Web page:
With the counter being raised 2 inches, and with the drain on the SMEV sink now at the back of the bowl and not at the side, there was enough room for the new silverware drawer. It just needed that cut-out to clear the drain so I could go back further on the sides. The drawer is a lot deeper so I can actually put larger cooking utensils in it and not have them catch on the top as it did with the old drawer if you put in anything over two forks high! It also slides out real nice on the new rails, no wood and aluminum sliders that bind and take two hands to open. The only thing I used from the old drawer is the catch that is needed now otherwise it opens so easily when traveling if not latched.
I usually work with sheet steel cutting it on the CNC plasma cutter, with a gas cutting torch, and then using the MIG welder. However, when I found out what it would cost to redo the cushions and curtains in the camper, I decided to see if I could in any way sew them myself. Like many of my new hobbies, I just bought what I though I needed and proceeded to make a lot of waste until I got it right.
I went to the flee market and bought a fairly new Necchi sewing machine with bells and whistles for $30, and it even had an instruction manual. Bought some sewing books that showed how to sew curtains, watched some U-tube vids on it, bought some material and a bunch of sewing accessories (had no idea if I needed them or not but they looked like they be useful), and started sewing. After a lot of experimenting, the lines started looking fairly decent and even straight. Was really fun trying the various sewing patterns, widths, lengths, etc. Had to ignore 99% of the other terminology related to sewing to keep from incurring brain damage.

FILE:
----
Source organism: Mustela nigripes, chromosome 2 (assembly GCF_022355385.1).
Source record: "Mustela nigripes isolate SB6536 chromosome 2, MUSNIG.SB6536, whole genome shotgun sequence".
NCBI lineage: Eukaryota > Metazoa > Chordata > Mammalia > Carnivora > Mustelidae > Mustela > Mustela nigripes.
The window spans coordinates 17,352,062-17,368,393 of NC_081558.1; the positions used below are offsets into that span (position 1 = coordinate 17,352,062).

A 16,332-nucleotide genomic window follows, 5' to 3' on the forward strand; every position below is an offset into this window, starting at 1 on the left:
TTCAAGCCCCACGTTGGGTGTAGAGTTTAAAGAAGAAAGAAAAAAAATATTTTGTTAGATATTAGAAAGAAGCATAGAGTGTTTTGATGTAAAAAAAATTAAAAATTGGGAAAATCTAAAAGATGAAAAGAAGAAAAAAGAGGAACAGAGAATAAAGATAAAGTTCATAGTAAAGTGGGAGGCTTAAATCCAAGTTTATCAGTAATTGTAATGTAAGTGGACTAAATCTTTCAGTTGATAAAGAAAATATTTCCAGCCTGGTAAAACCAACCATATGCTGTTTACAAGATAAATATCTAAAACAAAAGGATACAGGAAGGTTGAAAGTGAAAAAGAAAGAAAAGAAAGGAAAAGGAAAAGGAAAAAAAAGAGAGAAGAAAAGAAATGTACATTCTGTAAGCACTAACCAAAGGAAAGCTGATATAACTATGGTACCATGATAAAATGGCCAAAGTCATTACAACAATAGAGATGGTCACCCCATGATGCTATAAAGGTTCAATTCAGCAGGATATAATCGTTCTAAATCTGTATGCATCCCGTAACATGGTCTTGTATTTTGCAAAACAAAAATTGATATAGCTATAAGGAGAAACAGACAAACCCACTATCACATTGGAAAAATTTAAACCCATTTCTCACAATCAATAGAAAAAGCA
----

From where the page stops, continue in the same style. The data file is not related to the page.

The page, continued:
It wasn’t too long before I realized that I was actually making something and it was very satisfying to see it actually happening. It is much like seeing a welding project come together some nice clean lines shaped in the steel and cut, and then welding them up for a useful project.
Curtains have to be the best type of project to do. It has just straight, simple, easy lines to work with, not difficult to screw up.
I used 1.5” border on the sides, and 2 inches on the top and bottom for the rod. Use a yardstick and lay out all the sides with a “disappearing ink” sewing pen.
Zig-zag all the edges first as the fabric has a coarse thread and would unravel.
Then fold over and iron each of the folds. They hold a crease real well so don’t have to pin it if you keep it lined up when ironing.
Then just sew them. Be sure to sew the sides first and then fold over the top and bottom to sew. That way you leave the top open for the rod otherwise you will have to take out the threads to get it in. Don’t ask me how I know that!
It’s just another skill learned and used in the process of making the Scamp
as I would like it, much like fiberglassing, painting
, welding on the new axle
, installing lighting
, installing water lines, pumps, etc. The list is endless and that’s what makes working on it so interesting.